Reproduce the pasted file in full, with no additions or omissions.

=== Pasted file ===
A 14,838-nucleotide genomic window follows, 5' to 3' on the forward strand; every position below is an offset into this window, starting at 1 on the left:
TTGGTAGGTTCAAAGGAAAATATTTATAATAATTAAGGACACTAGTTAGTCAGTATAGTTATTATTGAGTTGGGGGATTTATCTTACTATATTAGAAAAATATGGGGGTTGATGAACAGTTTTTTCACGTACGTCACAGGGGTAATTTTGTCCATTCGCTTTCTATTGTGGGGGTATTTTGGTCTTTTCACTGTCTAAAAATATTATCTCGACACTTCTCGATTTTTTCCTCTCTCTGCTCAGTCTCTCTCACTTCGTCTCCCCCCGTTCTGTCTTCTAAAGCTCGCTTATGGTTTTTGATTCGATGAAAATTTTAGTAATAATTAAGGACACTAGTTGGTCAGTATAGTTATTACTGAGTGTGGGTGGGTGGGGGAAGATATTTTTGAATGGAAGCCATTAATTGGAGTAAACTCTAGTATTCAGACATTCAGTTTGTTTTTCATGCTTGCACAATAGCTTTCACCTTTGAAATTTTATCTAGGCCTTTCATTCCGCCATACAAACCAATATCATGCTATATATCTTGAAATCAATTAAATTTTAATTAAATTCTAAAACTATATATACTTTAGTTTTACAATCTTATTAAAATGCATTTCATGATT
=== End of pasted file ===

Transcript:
A 14,838-nucleotide genomic window follows, 5' to 3' on the forward strand; every position below is an offset into this window, starting at 1 on the left:
TTGGTAGGTTCAAAGGAAAATATTTATAATAATTAAGGACACTAGTTAGTCAGTATAGTTATTATTGAGTTGGGGGATTTATCTTACTATATTAGAAAAATATGGGGGTTGATGAACAGTTTTTTCACGTACGTCACAGGGGTAATTTTGTCCATTCGCTTTCTATTGTGGGGGTATTTTGGTCTTTTCACTGTCTAAAAATATTATCTCGACACTTCTCGATTTTTTCCTCTCTCTGCTCAGTCTCTCTCACTTCGTCTCCCCCCGTTCTGTCTTCTAAAGCTCGCTTATGGTTTTTGATTCGATGAAAATTTTAGTAATAATTAAGGACACTAGTTGGTCAGTATAGTTATTACTGAGTGTGGGTGGGTGGGGGAAGATATTTTTGAATGGAAGCCATTAATTGGAGTAAACTCTAGTATTCAGACATTCAGTTTGTTTTTCATGCTTGCACAATAGCTTTCACCTTTGAAATTTTATCTAGGCCTTTCATTCCGCCATACAAACCAATATCATGCTATATATCTTGAAATCAATTAAATTTTAATTAAATTCTAAAACTATATATACTTTAGTTTTACAATCTTATTAAAATGCATTTCATGATT